Time for a break! Can anybody follow on from there?

        Jeff
         




















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      • Dennis Newson
        I ve totally null knowledge of teaching Chinese, but I used to enjoy teaching German students to write, greatly. I found a vital step one was to get them
        Message 3 of 10 , Oct 4, 2008
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          I've totally null knowledge of teaching Chinese, but I used to enjoy
          teaching German students to write, greatly.

          I found a vital step one was to get them relaxed, to see that writing was
          them recounting something or expressing an opinion - emphasis on them.

          One of the first pieces writing they did was always memories from childhood
          - whatever came next . But they were always engaged with such pieces and I
          tried to keep the engagement going as we moved on to the kinds of writing
          they needed.

          After that, as Jeff suggests, I'd make the writing (Don't call them
          exercises, awful associations) be versions of what they need to write -
          reports, book reviews, assessments - whatever and all kinds of language
          stuff should be thrown up that will give you something to work on for the
          next session.

          Dennis


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        • John N. Q. Warner
          Thanks for this Dennis. I think that Germans are very reluctant to relax and speak from the personal position. I love using postcards picture stimulus and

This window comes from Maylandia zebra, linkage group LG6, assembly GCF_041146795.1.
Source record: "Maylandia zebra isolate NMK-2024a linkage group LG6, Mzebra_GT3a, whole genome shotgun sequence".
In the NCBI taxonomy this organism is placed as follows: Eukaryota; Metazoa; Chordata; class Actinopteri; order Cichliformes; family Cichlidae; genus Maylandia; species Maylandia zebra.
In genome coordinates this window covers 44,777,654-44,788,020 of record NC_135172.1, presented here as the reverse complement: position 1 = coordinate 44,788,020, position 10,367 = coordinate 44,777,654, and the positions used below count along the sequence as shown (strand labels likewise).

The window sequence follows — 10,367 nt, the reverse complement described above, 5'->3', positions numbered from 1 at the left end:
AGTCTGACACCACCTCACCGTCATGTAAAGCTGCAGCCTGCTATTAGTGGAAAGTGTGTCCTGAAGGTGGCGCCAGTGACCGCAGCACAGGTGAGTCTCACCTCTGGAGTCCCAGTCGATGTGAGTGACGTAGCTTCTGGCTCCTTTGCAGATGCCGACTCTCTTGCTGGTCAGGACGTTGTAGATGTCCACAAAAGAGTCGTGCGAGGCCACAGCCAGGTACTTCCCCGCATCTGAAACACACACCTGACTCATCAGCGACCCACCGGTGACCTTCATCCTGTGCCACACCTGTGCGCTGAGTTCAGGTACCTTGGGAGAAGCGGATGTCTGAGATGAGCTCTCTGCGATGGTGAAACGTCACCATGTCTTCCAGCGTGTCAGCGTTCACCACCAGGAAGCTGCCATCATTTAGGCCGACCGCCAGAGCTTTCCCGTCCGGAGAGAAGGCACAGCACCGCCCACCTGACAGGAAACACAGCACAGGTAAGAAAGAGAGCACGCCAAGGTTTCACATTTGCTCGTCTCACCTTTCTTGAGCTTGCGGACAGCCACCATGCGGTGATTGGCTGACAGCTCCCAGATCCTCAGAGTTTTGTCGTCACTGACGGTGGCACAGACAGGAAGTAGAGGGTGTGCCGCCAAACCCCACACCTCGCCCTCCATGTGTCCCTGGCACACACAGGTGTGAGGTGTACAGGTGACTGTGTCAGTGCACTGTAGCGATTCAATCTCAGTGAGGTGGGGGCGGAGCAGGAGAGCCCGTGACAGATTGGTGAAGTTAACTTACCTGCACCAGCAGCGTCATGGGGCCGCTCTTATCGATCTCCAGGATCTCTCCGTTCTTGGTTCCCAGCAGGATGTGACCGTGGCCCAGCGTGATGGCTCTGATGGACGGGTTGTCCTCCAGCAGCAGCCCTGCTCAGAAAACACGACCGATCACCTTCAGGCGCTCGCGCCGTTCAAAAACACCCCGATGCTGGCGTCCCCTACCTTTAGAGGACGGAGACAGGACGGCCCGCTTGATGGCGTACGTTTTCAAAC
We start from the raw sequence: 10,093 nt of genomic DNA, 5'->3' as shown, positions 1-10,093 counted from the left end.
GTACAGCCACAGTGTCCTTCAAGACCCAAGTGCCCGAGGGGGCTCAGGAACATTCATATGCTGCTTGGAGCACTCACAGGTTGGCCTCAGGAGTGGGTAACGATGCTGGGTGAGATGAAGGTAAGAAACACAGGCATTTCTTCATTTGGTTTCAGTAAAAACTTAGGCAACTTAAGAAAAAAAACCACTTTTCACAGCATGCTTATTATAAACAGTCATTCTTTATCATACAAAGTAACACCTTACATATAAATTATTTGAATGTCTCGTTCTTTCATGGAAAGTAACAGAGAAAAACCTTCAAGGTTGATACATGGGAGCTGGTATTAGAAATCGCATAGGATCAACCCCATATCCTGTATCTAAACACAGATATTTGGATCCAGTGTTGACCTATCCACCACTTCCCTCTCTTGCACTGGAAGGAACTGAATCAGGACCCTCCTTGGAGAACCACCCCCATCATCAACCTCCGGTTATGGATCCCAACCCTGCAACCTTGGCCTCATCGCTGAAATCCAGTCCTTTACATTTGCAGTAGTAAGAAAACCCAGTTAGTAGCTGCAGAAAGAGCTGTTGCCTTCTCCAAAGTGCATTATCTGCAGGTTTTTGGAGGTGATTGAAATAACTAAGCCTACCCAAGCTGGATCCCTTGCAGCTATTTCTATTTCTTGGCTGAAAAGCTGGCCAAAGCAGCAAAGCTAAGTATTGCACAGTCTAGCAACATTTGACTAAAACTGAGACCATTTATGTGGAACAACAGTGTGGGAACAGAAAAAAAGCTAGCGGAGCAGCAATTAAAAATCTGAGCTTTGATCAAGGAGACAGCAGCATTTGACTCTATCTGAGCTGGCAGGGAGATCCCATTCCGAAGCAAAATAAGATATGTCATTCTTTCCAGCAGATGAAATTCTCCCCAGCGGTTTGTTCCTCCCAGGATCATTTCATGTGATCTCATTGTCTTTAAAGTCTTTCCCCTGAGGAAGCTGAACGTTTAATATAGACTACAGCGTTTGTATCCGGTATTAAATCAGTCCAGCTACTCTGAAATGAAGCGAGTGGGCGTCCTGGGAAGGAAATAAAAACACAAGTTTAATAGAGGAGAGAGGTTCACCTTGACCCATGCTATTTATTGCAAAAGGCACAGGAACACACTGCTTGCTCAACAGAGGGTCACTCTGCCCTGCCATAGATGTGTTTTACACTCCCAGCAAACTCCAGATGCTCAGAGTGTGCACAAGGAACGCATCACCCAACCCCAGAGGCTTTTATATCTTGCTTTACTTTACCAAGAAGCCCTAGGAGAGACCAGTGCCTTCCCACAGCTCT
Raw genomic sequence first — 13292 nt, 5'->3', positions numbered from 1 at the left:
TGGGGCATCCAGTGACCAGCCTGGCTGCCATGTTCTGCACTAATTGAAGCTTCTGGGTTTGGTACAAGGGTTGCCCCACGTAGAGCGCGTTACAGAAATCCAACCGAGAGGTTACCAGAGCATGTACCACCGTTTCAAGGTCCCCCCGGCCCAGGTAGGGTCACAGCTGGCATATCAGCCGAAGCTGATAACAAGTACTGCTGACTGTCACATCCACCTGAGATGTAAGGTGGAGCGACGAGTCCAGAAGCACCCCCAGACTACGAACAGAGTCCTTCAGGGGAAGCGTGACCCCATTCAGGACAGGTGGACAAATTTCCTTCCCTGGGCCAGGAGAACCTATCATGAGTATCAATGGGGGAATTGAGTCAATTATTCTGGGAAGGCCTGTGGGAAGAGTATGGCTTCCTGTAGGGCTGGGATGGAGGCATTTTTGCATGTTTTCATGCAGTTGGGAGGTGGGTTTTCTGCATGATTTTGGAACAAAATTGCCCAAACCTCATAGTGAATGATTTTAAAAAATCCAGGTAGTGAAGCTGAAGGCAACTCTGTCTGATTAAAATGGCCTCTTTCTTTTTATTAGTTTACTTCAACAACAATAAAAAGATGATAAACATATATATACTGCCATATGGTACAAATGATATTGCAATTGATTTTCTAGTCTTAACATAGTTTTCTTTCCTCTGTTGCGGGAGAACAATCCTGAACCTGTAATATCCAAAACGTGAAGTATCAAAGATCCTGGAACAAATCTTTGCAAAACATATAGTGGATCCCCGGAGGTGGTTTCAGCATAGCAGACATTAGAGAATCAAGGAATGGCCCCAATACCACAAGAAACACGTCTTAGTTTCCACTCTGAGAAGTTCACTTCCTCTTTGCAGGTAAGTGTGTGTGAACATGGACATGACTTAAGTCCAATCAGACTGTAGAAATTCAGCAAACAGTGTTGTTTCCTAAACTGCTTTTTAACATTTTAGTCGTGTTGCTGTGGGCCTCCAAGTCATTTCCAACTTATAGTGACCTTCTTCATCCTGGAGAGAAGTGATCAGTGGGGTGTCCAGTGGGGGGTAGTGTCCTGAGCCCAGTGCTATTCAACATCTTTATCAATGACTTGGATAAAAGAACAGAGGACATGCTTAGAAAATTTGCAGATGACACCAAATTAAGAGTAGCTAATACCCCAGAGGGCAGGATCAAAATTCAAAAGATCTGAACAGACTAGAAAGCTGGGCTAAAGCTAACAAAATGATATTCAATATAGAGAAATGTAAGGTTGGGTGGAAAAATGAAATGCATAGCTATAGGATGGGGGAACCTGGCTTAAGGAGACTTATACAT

Message 4 of 10 , Oct 4, 2008
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            Thanks for this Dennis. I think that Germans are very reluctant to relax
            and speak from the personal position.

            I love using postcards picture stimulus and there are often Germans who
            want to say this is of this or that ism but not whether they like it or
            would have it in the house. So when I model the talking about a picture
            I always make a point of not "describing" the picture in terms of the
            scene but in terms of liking this colour or that - finding it pleasant -
            and where I would hang it if I owned it.

            John N.Q. Warner

            On Sat, 2008-10-04 at 11:09 +0200, Dennis Newson wrote:
            > I found a vital step one was to get them relaxed, to see that writing
            > was
            > them recounting something or expressing an opinion - emphasis on them.
          • diarmuid_fogarty
            Kathy I labour under the misapprehension that there are four things that your students may need 1. lots of things to read; 2. lots of opportunity to write; 3.
            Message 5 of 10 , Oct 8, 2008
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              Kathy
              I labour under the misapprehension that there are four things that your students may need
              1. lots of things to read;
              2. lots of opportunity to write;
              3. lots of selective feedback;
              4. lots of time.

              Probably in that order.
              Diarmuid